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Rental Income and Expenses

Jan 01, 2023

Rental Income

Rental income includes any payment received for the use or occupancy of property. In addition to normal rent payments, the following items are reported as rental income.

Security Deposits

A security deposit is not included in rental income when received if you plan to return it to the tenant at the end of the lease. If any amount is kept during the year because the tenant did not live up to the terms of the lease, include that amount as rental income. If an amount called a security deposit is to be used as a final payment of rent, it is advance rent and is included as income in the year received.

Note: Individual states have laws requiring payment of interest by property owners who hold security deposits. Check state laws for more information.

Rental Expenses

A deductible expense is any expense that is both:

  • Ordinary. Common and accepted in your line of work, and
  • Necessary. Helpful and appropriate for work.

An expense need not be required in order to be considered necessary. Facts and circumstances must be considered in each case to determine whether an expense is ordinary and necessary.

Depreciation

Depreciation deductions begin when property is ready and available for rent.

Vacant Property

Expenses are deductible beginning at the time the property is available for rent regardless of when rental income is actually received.

Insurance Premiums Paid in Advance

Insurance premiums paid more than 12 months in advance are deducted in the year to which the policy applies. Premiums paid for 12 months or less are deductible in the year paid.

Local Transportation Expenses

Local transportation expenses incurred to collect rental income or to manage, conserve, or maintain rental property are deductible. You may deduct either actual expenses or the standard mileage rate for an auto (65.5¢ per mile for 2023).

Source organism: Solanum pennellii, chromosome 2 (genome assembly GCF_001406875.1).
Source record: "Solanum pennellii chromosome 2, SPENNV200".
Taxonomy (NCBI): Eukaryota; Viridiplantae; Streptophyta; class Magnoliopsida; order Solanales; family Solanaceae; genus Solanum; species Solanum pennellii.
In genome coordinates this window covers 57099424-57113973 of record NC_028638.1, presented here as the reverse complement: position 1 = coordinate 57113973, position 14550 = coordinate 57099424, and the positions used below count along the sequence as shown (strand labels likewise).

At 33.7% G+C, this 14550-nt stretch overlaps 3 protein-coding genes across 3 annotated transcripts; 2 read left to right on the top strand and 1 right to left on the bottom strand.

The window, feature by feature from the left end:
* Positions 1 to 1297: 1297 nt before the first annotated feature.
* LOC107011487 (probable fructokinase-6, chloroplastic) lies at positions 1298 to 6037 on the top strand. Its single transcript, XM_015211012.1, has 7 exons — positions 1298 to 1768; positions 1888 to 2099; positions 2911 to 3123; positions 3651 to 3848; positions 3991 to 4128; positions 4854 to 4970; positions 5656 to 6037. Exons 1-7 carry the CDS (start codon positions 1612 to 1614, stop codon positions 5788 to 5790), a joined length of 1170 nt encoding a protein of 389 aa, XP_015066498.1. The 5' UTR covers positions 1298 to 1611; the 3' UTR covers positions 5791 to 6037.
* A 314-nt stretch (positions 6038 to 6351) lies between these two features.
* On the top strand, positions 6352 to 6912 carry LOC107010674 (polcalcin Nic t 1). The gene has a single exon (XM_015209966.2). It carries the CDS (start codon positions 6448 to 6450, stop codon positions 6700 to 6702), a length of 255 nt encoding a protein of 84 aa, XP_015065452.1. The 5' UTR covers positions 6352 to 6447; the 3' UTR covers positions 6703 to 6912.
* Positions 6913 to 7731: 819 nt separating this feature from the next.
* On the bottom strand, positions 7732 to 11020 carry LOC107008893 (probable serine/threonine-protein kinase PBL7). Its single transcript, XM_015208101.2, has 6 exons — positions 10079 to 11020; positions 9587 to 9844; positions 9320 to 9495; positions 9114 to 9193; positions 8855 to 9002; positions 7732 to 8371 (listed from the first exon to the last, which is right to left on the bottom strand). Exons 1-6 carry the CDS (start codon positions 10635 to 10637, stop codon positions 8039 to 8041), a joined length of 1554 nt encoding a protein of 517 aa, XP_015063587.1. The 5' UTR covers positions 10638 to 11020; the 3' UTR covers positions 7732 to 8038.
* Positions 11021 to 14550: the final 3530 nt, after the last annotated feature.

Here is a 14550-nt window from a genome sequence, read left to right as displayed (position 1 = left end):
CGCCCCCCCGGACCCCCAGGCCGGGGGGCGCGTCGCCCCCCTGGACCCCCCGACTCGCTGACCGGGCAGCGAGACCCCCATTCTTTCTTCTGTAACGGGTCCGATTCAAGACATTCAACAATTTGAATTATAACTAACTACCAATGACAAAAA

Commuting

IRS regulations for investment expenses specifically mention commuting expenses as being nondeductible, which means the same commuting rules that apply to business expenses also apply to passive rental activities.

Travel Expenses

Expenses for traveling away from home, such as transportation and lodging, are deductible if the primary purpose of the trip is to manage, collect rental income, conserve, or maintain the rental property.

Interest

Prepaid interest is not deducted when paid. Instead, prepaid interest is deducted in the period to which it applies. Points or loan origination fees paid for rental property are deducted over the life of the loan.

Repairs and Improvements

The cost of repairs to a rental property may be deducted as a current expense. The cost of improvements must be recovered through depreciation. Whether an expenditure qualifies as a currently deductible repair, or is required to be capitalized and depreciated, is a factual determination. You bear the burden of proof and must have sufficient records to substantiate the expense as a deduction instead of a capital expenditure.

Personal Use of Rental Property - Roommates and Boarders

Renting Part of Property

If a portion of property is rented out, and a portion is used for personal purposes, any reasonable method of allocating expenses between personal and rental use is allowed. For example, dividing the cost of utilities by the number of people living in the home, or dividing expenses based on square footage of use, are reasonable methods.

Example: Phil owns and lives in a personal residence that has 1,800 square feet of floor space. Phil takes in a boarder and rents out a room for the entire year that is 12 × 15 feet, or 180 square feet. Phil can allocate 10% of the home’s expenses to the rental. The total utility bills for the year are $2,700. Phil can deduct $270 ($2,700 × 10%) from rental income.

Phone Expense

The cost of the first phone line into a home that is used for both personal and rental purposes is not deductible.

Direct Rental Expenses

A full deduction is allowed for expenses that belong only to the rental part of the property. Examples of fully-deductible rental expenses include painting a room that is rented out, additional liability insurance attributable to the rental, and the cost of a second phone line that is strictly for the tenant.

Rented 14 Days or Less

If you rent out your home, or a portion of your home, for 14 days or less, rental income is not reported and expenses are not allowed.

 

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